My Mother isn’t particularly fond of my reading habit and I understand why not. I get obsessive when I find a good book. I read Vir Sanghvi’s Mandate in about 24 hours and Harry Potter and the prisoner of Azkaban in about 30 hours. So, when a person like me reads a 350 page book in less than 20 hours, it means something.
Ketan Bhagat visited LPU recently. Along he brought ‘Child/God’, a beautifully written piece of literature. I got so engrossed in the book that I slept at 4 the first night, woke up at 10 and started reading again. The unadulterated, raw emotion is what makes the book so different from many others I’ve read. In a time when the world fights over religion, this book tells us why the Bhagwad Gita is not a religious book but a guide to positive living.
‘Child/God’ is the story of the protagonist, Raghav, a happy, healthy, ambitious man, brother to a famous author, son to a mother who always believed that he would amount to nothing and husband to a woman who wants to accept but not give. Raghav’s life takes unexpected turns and he end up being a depressed, unhappy drug-addict who is just managing to hold onto his job and visiting Mumbai’s largest brothel regularly. When his wife conceives and he has to be at the hospital, fate brings him to an encounter with a yogi who gives him the Gita, which, along with his newborn son, changes his world. Now this is the best I can do without spoiling the experience of reading the book for you.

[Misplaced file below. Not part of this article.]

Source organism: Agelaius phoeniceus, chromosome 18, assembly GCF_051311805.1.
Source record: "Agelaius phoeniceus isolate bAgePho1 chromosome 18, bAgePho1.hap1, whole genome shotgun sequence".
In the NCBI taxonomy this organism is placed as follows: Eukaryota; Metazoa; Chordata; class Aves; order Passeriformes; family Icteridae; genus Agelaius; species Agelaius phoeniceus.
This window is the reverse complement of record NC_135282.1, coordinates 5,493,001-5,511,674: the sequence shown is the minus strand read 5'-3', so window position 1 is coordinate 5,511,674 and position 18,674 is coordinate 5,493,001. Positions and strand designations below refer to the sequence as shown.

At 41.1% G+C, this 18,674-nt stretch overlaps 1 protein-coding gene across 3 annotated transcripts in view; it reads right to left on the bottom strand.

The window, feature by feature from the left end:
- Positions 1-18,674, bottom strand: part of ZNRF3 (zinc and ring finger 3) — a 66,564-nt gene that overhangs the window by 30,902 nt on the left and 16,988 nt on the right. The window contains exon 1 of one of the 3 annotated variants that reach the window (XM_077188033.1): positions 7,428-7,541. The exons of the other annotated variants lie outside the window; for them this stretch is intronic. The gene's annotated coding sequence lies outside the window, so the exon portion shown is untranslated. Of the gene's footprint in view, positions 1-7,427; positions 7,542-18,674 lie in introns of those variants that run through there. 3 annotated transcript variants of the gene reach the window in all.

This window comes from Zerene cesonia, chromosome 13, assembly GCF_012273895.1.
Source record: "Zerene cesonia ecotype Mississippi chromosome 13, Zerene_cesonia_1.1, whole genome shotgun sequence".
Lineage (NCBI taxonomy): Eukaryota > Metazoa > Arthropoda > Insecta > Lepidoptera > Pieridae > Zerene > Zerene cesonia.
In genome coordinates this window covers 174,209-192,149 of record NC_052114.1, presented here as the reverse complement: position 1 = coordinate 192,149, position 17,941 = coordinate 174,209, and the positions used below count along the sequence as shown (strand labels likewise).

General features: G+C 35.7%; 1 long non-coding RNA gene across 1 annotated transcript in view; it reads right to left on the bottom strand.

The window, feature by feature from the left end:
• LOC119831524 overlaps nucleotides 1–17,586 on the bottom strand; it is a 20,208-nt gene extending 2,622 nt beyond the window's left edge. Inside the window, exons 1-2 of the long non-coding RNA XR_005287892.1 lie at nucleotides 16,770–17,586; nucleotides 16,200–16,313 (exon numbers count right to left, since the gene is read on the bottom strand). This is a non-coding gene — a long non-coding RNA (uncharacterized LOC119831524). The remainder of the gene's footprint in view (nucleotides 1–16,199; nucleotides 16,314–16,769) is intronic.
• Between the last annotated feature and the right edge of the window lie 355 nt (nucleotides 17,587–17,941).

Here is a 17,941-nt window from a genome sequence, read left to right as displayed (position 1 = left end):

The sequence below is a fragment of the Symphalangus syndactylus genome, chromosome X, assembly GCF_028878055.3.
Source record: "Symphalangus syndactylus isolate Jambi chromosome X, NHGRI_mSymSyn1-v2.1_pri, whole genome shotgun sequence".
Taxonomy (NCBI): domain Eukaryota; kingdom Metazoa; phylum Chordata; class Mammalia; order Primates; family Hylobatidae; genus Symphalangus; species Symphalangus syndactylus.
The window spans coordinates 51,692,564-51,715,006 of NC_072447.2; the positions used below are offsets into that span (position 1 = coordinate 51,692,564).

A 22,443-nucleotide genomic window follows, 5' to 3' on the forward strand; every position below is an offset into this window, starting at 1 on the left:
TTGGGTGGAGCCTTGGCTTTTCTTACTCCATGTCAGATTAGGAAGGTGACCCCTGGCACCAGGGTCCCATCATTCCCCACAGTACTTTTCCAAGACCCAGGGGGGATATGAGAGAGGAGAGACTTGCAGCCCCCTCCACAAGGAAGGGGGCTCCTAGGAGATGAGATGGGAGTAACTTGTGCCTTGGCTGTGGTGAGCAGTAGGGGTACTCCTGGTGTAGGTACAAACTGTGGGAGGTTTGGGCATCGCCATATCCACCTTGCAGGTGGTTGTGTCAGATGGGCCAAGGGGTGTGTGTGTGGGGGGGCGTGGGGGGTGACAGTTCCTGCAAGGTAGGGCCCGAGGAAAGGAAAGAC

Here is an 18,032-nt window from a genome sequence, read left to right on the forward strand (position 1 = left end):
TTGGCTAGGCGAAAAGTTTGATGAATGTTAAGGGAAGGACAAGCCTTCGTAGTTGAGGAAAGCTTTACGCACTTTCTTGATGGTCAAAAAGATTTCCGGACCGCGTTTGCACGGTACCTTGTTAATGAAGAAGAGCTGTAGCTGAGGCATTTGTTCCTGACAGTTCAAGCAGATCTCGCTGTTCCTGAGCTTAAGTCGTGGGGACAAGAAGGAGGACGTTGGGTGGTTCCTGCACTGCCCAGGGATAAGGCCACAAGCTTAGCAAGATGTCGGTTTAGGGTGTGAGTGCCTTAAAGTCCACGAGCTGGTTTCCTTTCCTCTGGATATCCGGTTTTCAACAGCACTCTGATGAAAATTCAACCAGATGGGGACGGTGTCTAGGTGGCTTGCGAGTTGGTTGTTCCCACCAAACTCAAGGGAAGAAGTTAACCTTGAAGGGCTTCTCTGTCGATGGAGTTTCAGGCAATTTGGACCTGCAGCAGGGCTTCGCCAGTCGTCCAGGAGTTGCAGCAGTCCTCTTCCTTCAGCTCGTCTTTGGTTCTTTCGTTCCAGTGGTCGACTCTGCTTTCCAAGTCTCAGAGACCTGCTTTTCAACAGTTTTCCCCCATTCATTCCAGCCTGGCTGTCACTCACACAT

Being a pretty non-religious person, I was greatly influenced by this book. It establishes that Gita teaches you how to live. The text was very well written. I am not a fan of Chetan Bhagat’s writing style but Ketan’s is impressive. The only problem I had was my personal confusion and curiosity about whether this was actually the story of the two brothers or not. Though none of my business but that was pretty distracting. Other than that, the wit, the sincerity and the enthusiasm that this book brings to the table is endearing. It is sarcastic in a very comfortable way, sexual in a very real way and it is written in a way that keeps you interested. I am also very fond of the ending so do read it through.
In all, a great book. Something I am now keeping with my Paolo Coelho and J.K. Rowling.
Thank you, Mr Bhagat.